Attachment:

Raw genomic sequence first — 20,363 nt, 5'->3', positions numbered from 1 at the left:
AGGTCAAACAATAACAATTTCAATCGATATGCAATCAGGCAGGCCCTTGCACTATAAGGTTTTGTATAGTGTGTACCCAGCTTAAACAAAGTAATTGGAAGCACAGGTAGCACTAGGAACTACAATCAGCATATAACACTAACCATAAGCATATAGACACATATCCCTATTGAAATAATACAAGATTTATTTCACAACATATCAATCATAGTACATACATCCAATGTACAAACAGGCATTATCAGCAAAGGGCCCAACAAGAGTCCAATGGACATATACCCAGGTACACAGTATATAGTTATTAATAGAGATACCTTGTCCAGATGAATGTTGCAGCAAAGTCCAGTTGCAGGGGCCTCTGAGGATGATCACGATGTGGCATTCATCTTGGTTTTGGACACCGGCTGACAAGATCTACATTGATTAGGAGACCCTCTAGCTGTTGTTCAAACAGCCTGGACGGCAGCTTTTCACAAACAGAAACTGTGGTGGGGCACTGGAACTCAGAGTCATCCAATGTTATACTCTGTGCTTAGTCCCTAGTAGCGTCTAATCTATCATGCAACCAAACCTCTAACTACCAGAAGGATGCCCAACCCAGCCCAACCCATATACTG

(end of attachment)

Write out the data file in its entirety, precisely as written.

Raw genomic sequence first — 20,363 nt, 5'->3', positions numbered from 1 at the left:
AGGTCAAACAATAACAATTTCAATCGATATGCAATCAGGCAGGCCCTTGCACTATAAGGTTTTGTATAGTGTGTACCCAGCTTAAACAAAGTAATTGGAAGCACAGGTAGCACTAGGAACTACAATCAGCATATAACACTAACCATAAGCATATAGACACATATCCCTATTGAAATAATACAAGATTTATTTCACAACATATCAATCATAGTACATACATCCAATGTACAAACAGGCATTATCAGCAAAGGGCCCAACAAGAGTCCAATGGACATATACCCAGGTACACAGTATATAGTTATTAATAGAGATACCTTGTCCAGATGAATGTTGCAGCAAAGTCCAGTTGCAGGGGCCTCTGAGGATGATCACGATGTGGCATTCATCTTGGTTTTGGACACCGGCTGACAAGATCTACATTGATTAGGAGACCCTCTAGCTGTTGTTCAAACAGCCTGGACGGCAGCTTTTCACAAACAGAAACTGTGGTGGGGCACTGGAACTCAGAGTCATCCAATGTTATACTCTGTGCTTAGTCCCTAGTAGCGTCTAATCTATCATGCAACCAAACCTCTAACTACCAGAAGGATGCCCAACCCAGCCCAACCCATATACTG